Magazine article Alternatives Journal

Legislating Sustainability: Nova Scotia's New Law Marries Environmental Sustainability and Economic Prosperity

Magazine article Alternatives Journal

Legislating Sustainability: Nova Scotia's New Law Marries Environmental Sustainability and Economic Prosperity

Article excerpt

The Environmental Goals and Sustainable Prosperity Act. Now there's a piece of legislation begging for an acronym. Tongue twister or not, this law certainly has Nova Scotians talking about what it means for the province.


Countries such as Finland, Norway and New Zealand have progressive legislation that links the economy and the environment. British Columbia, Quebec and Ontario have greenhouse gas reduction plans, but Mark Parent, Nova Scotia's Minister of Environment, believes, "Nova Scotia is the first province in Canada to legislate such a broad range of environmental targets with the explicit intention of fostering sustainable economic prosperity."

Passed in April 2007, the EGSPA mandates management of the environment and the economy "for the benefit of present and future generations." It states that the long-term environmental and economic objective of the province is to "fully integrate environmental sustainability and economic prosperity." As a way of meeting this objective, the EGSPA legislates the province's commitment to its economic development strategy and defines two primary goals that test the act's guiding principle. The first goal is that Nova Scotia will have "one of the cleanest and most sustainable environments in the world by 2020," and the second is that the province's economic performance will be "equal to or above the Canadian average by 2020." Equally impressive are the act's specific targets (see "20 Sustainability Targets").

The EGSPA is the result of a convergence in thinking among a variety of government departments, business leaders, academics and the non-profit community. Parent says it is primarily founded on the ideas contained in four documents: Green Plan: Towards a Sustainable Environment (2003), the Department of Economic Development's economic development strategy, the 2004 interim report of the Premier's Advisory Council on Innovation and NovaKnowledge's 2005-2006 Report Card on the Environmental Economy. It also stems from Nova Scotia's success in reaching its year 2000 target of a 50-per-cent reduction in solid waste. The fact that meeting this target helped to solve an environmental problem and created jobs opened the eyes of some of the EGSPA's key architects to what might be possible if this approach was used on a broader scale.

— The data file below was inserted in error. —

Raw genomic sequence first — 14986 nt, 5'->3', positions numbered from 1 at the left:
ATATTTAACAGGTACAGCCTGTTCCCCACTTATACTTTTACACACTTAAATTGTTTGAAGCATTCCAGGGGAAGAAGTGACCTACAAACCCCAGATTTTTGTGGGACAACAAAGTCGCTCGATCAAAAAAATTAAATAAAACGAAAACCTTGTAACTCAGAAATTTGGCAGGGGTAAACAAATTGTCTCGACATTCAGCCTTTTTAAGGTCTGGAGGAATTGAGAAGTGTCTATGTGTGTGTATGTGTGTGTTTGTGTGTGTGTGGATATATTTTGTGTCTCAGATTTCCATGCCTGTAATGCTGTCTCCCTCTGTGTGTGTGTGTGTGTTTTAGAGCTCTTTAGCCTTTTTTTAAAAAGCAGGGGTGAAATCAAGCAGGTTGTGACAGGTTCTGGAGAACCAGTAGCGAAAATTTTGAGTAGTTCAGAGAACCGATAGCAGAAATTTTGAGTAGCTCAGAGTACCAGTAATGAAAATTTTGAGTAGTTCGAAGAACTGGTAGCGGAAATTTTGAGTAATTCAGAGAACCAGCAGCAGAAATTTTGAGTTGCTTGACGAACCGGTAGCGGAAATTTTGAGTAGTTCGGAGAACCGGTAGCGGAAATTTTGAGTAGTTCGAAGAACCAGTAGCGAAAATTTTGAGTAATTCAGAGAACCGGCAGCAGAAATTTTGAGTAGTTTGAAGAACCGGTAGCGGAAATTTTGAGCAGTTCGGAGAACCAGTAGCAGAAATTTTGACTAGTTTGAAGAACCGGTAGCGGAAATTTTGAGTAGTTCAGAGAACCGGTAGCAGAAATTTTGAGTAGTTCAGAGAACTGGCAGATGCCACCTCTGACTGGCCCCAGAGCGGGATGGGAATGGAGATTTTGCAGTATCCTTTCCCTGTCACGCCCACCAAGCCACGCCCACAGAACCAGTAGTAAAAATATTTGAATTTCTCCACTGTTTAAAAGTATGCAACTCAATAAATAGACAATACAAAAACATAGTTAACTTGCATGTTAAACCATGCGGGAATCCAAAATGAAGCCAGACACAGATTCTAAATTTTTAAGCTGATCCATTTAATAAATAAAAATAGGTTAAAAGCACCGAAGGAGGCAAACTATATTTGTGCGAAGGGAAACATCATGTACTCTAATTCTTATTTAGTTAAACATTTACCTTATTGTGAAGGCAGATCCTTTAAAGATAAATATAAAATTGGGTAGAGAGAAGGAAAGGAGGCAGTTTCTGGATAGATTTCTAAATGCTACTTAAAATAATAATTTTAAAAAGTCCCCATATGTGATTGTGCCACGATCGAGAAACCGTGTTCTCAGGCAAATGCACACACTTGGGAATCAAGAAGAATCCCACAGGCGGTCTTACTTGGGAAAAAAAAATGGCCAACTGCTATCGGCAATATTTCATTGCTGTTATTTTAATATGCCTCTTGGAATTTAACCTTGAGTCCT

One of the forces behind EGSPA, Bill Lahey, deputy minister of environment at the time the bill was written, says that one strength of the act lies in "the fact that targets are embodied in law, and progress towards them must be accounted for annually by the minister." The fact that the minister must seek advice from the 19-member Nova Scotia Round Table on Environment and Sustainable Prosperity in preparing its annual report and for a mandatory five-year public review, should increase the likelihood that targets will be met. In addition, the five-year review provides a mechanism for amendments and improvements so that, according to Lahey, "slippage can be identified and targets can be modified or reprioritized."

Another of the act's strengths is that it pulls together policy and targets that span many different government departments into a single document that is accessible to the average citizen, and provides a common framework from which solutions can be developed. Although the wording isn't as clear as it could be, the EGSPA suggests that solutions be derived from collaborations among the provincial government and stakeholders. It is not readily apparent who these stakeholders are, but Lathey suggests, "They will be the sorts of community groups, business proprietors, academics and government representatives that are already involved in developing natural resource strategies on water, forests and biodiversity for Voluntary Planning." Lahey believes that Nova Scotia may be the perfect place to test a collaborative approach to governance since the province's size means that you can almost always "put all the necessary and knowledgeable people into one small room and hammer out a solution. …

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